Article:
Dr. Mae Jemison Photo by Jason Cohn on behalf of Pittsburgh Public Schools

Dr. Mae Jemison (Photo by Jason Cohn on behalf of Pittsburgh Public Schools)

Dr. Mae C. Jemison, the first African-American woman to travel in space, visited Pittsburgh Milliones on Monday for a special assembly.  Jemison addressed about 200 students, school staff, and District curriculum staff.

After a welcome with cheer and applause for the former astronaut in the school’s lobby, Principal Chris Horne, who referred to Jemison as the “greatest,” escorted Jemison to the auditorium.  “This is an awesome moment that we are having as a University Preparatory family,” said Horne in his opening.

Photo by Jason Cohn on behalf of Pittsburgh Public Schools

Photo by Jason Cohn on behalf of Pittsburgh Public Schools

“You are the future,” said Jemison.  She went on to say that the choices the students make affect her and vice versa.  From attending public schools in Chicago to joining NASA, Jemison let the students know, “We are made up of all the thing we do in life.”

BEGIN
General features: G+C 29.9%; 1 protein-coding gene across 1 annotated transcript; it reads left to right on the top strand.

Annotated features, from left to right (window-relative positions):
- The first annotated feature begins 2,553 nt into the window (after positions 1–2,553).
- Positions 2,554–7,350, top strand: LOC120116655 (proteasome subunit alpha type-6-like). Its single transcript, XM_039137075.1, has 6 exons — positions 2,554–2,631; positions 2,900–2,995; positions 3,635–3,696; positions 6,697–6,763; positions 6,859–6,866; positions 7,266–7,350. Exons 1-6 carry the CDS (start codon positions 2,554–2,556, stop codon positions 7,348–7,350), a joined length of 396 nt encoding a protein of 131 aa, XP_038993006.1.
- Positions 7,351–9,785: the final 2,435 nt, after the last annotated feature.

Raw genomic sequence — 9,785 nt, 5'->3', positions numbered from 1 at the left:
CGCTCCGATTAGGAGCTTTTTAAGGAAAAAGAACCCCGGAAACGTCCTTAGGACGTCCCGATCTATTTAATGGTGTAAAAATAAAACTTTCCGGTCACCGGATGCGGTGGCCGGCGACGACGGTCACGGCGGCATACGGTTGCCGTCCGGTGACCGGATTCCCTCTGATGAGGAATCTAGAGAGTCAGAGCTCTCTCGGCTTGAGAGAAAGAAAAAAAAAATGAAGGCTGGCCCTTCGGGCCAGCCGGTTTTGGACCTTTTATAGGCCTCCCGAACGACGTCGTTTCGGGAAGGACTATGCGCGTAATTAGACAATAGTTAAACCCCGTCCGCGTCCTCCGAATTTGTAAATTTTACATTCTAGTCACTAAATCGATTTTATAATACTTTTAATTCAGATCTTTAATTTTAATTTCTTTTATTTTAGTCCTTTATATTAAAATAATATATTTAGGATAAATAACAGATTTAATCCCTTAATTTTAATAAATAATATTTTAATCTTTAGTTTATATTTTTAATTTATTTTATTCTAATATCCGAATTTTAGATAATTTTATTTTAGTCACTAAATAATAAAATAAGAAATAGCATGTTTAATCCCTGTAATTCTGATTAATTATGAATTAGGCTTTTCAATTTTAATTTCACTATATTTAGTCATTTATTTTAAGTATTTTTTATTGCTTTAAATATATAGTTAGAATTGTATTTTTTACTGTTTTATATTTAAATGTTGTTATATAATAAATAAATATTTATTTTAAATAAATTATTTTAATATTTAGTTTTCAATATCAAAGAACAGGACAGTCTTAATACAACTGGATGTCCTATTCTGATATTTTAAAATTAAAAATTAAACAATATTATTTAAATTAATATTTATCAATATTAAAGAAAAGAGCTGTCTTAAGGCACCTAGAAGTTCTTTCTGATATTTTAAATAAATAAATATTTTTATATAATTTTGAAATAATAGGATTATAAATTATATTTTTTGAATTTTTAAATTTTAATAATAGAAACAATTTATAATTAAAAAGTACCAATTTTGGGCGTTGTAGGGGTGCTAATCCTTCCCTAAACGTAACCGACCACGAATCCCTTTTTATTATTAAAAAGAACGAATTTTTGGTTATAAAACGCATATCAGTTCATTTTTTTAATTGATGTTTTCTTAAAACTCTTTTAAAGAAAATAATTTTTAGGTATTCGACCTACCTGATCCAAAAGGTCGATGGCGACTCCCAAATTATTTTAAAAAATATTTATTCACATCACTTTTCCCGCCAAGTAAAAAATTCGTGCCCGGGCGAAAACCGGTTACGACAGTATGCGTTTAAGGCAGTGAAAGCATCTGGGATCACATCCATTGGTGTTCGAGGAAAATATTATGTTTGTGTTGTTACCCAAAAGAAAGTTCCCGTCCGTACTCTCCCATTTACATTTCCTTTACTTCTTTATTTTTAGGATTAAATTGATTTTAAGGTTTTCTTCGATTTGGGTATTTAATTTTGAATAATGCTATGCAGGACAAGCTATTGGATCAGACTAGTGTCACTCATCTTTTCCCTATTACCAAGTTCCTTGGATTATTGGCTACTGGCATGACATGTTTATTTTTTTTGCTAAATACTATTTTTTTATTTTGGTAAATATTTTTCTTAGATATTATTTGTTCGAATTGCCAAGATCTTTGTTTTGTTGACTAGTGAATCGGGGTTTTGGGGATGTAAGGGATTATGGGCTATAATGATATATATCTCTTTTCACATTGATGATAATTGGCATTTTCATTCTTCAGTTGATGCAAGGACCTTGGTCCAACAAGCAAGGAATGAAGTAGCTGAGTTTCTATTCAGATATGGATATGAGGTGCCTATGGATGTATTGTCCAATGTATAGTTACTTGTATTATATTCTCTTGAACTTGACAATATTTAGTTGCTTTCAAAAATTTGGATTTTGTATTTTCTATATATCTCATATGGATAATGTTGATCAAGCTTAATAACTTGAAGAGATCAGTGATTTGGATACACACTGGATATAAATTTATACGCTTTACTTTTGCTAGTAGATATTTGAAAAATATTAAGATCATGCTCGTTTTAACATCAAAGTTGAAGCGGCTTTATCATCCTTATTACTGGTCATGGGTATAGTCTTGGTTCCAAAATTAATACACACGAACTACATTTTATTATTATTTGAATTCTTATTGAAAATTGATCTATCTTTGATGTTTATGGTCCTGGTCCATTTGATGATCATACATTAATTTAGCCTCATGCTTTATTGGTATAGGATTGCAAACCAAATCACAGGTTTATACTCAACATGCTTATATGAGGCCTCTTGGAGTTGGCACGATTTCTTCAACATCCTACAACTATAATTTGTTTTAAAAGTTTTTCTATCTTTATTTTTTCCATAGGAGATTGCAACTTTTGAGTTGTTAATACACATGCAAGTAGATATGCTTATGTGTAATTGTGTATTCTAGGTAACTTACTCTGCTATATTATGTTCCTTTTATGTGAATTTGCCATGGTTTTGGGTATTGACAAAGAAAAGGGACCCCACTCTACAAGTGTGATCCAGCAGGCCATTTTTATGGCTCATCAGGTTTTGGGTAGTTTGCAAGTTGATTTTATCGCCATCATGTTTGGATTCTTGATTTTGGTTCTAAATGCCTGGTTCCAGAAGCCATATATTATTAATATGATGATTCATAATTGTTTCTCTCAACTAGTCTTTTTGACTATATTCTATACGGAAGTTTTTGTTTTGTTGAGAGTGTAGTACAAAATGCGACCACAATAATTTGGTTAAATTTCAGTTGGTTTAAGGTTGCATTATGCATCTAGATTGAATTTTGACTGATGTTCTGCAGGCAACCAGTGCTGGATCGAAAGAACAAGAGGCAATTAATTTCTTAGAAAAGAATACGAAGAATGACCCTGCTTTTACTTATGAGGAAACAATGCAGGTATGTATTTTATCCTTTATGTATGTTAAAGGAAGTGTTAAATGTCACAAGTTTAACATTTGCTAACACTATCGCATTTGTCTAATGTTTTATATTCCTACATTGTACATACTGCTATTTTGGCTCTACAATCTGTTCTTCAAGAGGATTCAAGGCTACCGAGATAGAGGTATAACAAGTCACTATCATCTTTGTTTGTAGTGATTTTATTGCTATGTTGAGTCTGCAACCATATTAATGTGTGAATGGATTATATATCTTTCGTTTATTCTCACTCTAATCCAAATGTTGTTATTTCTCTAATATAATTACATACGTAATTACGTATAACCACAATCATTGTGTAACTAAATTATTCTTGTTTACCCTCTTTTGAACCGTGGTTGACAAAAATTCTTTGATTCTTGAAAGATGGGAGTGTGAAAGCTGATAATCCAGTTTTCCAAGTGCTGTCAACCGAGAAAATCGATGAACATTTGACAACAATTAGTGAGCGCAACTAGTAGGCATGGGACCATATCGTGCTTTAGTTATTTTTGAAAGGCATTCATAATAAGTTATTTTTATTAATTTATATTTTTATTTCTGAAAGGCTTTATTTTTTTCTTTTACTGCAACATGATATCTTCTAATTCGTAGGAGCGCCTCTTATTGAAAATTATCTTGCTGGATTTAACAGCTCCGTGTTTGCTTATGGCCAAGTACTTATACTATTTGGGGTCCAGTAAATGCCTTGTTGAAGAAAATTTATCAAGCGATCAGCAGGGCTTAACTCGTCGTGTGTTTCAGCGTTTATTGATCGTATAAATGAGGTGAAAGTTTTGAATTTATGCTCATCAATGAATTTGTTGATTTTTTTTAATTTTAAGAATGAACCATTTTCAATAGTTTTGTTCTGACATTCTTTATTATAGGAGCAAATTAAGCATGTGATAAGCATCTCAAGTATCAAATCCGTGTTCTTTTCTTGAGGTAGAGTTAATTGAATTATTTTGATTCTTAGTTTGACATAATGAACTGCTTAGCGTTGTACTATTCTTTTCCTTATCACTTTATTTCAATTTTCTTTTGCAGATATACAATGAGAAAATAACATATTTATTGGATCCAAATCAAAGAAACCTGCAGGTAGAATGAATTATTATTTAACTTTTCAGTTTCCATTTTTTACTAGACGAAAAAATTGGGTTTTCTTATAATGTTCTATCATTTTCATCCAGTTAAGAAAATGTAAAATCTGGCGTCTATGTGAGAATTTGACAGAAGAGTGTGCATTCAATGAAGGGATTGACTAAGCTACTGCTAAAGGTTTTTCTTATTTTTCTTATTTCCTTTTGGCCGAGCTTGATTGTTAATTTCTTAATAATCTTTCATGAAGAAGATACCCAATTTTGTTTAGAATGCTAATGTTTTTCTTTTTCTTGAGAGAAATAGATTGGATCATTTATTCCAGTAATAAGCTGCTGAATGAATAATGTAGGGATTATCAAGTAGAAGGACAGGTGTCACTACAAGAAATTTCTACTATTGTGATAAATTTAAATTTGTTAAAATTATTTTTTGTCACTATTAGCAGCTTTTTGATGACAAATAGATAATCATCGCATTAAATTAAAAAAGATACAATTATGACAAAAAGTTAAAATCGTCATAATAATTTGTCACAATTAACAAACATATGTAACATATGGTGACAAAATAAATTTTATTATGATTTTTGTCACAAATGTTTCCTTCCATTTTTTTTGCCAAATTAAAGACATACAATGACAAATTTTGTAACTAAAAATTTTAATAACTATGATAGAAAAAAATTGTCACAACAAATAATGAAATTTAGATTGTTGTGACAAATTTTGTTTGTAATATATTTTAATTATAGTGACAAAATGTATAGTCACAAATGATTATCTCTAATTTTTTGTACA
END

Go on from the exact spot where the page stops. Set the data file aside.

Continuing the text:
Jemison also told the students, through imagery, to use their time wisely.  “You only get 86,400 seconds in a day,” said Jemison, 60.  “Time is the thing you can’t get back.”

Photo by Jason Cohn on behalf of Pittsburgh Public Schools

Photo by Jason Cohn on behalf of Pittsburgh Public Schools

With less than two weeks until the general election, Former Secretary of State Hillary Clinton and her celebrity supporters have been hitting the Pittsburgh area pretty hard.  Clinton and her running mate, Senator Time Kaine, held a rally at another District school, Pittsburgh Allderdice, on Saturday.  This was Kaine’s second Pittsburgh appearance this month.

According to Clinton, 50 million young people are registered to vote.

Photo by Jason Cohn on behalf of Pittsburgh Public Schools

Photo by Jason Cohn on behalf of Pittsburgh Public Schools

Jemison hosted several events in Pittsburgh to encourage voters to go out to the polls on Election Day and campaign for Hillary Clinton.  Although mentioned briefly during the assembly, Jemison urged students to exercise their right to vote, if they are of age, or encourage their parents to vote.

In 1992, Jemison became the first African-American woman to travel in space when she went into orbit aboard NASA’s Space Shuttle Endeavour. Jemison is an engineer, physician, dancer, and NASA astronaut who holds nine honorary doctorates in science, engineering, letters, and the humanities.

Photo by Jason Cohn on behalf of Pittsburgh Public Schools

Photo by Jason Cohn on behalf of Pittsburgh Public Schools

 

 

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